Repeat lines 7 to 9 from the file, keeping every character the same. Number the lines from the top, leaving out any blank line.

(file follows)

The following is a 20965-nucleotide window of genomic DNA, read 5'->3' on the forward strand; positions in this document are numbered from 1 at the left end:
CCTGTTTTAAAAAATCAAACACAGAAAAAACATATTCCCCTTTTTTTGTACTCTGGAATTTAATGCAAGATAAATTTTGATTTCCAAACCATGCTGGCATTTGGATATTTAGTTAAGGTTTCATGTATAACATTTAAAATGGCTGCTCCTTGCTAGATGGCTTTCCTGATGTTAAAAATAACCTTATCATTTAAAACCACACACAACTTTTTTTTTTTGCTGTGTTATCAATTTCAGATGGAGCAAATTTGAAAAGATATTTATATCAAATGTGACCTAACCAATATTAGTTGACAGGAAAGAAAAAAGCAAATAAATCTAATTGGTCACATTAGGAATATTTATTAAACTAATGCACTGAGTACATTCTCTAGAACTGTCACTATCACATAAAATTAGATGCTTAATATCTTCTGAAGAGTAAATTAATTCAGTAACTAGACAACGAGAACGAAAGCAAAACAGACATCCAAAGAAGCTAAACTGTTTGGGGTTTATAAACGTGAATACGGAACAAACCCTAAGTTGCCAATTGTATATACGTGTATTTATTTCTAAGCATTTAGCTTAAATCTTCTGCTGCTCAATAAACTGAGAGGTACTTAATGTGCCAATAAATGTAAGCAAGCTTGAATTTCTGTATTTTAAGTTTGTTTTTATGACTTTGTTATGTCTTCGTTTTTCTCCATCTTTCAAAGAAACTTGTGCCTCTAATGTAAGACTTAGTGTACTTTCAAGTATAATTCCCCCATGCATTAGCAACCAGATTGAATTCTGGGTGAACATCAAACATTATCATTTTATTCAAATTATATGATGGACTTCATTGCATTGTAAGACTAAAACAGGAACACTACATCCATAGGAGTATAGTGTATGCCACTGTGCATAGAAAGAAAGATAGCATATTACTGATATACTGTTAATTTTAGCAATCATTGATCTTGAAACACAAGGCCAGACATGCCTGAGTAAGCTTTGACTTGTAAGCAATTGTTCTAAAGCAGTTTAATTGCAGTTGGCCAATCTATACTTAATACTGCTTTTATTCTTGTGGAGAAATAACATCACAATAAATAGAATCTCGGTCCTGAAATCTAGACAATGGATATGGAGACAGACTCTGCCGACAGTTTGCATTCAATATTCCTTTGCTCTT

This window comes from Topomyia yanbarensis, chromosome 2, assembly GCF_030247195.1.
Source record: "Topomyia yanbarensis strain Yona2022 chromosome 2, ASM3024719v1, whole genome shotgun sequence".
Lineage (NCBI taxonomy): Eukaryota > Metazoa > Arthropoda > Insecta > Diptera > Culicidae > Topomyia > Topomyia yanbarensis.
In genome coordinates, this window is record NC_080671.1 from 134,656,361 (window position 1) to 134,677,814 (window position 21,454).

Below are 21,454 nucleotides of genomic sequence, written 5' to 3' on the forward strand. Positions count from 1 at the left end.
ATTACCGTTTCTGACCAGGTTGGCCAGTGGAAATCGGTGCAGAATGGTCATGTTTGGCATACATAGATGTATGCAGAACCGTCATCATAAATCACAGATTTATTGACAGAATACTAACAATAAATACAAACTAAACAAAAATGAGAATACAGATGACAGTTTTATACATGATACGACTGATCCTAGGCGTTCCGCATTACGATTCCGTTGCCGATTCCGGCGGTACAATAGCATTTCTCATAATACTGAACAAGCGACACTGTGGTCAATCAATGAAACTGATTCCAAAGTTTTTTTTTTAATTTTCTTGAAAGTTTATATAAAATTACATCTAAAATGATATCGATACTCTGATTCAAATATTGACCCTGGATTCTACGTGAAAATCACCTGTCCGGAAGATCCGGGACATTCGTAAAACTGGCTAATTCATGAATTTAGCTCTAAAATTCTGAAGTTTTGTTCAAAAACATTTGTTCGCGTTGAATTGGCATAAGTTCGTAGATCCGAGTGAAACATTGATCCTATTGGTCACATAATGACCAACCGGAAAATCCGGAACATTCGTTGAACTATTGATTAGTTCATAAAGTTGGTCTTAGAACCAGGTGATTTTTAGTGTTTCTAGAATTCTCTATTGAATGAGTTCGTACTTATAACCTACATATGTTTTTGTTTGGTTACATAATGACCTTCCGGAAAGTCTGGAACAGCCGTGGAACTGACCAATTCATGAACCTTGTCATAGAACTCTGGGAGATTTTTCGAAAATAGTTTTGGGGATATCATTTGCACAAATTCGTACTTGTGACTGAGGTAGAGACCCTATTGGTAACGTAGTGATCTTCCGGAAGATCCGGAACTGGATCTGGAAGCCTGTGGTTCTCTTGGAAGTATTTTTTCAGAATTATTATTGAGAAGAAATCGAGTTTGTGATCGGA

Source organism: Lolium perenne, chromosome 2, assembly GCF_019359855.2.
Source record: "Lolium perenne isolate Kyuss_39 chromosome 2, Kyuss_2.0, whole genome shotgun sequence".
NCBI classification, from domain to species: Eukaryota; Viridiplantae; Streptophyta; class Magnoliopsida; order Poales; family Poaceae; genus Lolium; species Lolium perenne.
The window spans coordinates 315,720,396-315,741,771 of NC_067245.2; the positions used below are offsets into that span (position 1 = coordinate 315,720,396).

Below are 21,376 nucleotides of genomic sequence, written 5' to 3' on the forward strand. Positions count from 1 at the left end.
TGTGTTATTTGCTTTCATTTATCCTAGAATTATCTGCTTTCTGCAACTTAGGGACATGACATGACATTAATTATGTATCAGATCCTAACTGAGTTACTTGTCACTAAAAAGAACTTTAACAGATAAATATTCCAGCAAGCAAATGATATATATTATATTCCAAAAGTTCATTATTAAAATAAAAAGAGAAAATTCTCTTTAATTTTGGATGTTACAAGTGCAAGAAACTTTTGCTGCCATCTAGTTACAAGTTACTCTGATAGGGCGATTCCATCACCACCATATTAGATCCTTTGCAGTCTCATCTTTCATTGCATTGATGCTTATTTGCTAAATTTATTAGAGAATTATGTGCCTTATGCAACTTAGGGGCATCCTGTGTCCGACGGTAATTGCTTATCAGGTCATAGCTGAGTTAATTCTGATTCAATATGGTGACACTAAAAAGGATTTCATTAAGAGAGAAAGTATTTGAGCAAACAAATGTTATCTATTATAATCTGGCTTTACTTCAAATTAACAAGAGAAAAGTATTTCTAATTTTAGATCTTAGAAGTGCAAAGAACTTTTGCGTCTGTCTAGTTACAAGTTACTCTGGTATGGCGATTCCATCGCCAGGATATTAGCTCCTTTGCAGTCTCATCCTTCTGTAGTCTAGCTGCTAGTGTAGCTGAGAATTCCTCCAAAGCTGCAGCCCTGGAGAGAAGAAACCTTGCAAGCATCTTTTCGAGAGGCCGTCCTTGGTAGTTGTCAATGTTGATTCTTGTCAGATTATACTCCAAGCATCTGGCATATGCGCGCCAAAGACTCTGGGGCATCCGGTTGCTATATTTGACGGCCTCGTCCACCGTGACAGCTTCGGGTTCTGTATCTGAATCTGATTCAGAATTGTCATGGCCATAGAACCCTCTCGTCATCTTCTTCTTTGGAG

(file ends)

Below are 21,454 nucleotides of genomic sequence, written 5' to 3' on the forward strand. Positions count from 1 at the left end.
ATTACCGTTTCTGACCAGGTTGGCCAGTGGAAATCGGTGCAGAATGGTCATGTTTGGCATACATAGATGTATGCAGAACCGTCATCATAAATCACAGATTTATTGACAGAATACTAACAATAAATACAAACTAAACAAAAATGAGAATACAGATGACAGTTTTATACATGATACGACTGATCCTAGGCGTTCCGCATTACGATTCCGTTGCCGATTCCGGCGGTACAATAGCATTTCTCATAATACTGAACAAGCGACACTGTGGTCAATCAATGAAACTGATTCCAAAGTTTTTTTTTTAATTTTCTTGAAAGTTTATATAAAATTACATCTAAAATGATATCGATACTCTGATTCAAATATTGACCCTGGATTCTACGTGAAAATCACCTGTCCGGAAGATCCGGGACATTCGTAAAACTGGCTAATTCATGAATTTAGCTCTAAAATTCTGAAGTTTTGTTCAAAAACATTTGTTCGCGTTGAATTGGCATAAGTTCGTAGATCCGAGTGAAACATTGATCCTATTGGTCACATAATGACCAACCGGAAAATCCGGAACATTCGTTGAACTATTGATTAGTTCATAAAGTTGGTCTTAGAACCAGGTGATTTTTAGTGTTTCTAGAATTCTCTATTGAATGAGTTCGTACTTATAACCTACATATGTTTTTGTTTGGTTACATAATGACCTTCCGGAAAGTCTGGAACAGCCGTGGAACTGACCAATTCATGAACCTTGTCATAGAACTCTGGGAGATTTTTCGAAAATAGTTTTGGGGATATCATTTGCACAAATTCGTACTTGTGACTGAGGTAGAGACCCTATTGGTAACGTAGTGATCTTCCGGAAGATCCGGAACTGGATCTGGAAGCCTGTGGTTCTCTTGGAAGTATTTTTTCAGAATTATTATTGAGAAGAAATCGAGTTTGTGATCGGA

Source organism: Lolium perenne, chromosome 2, assembly GCF_019359855.2.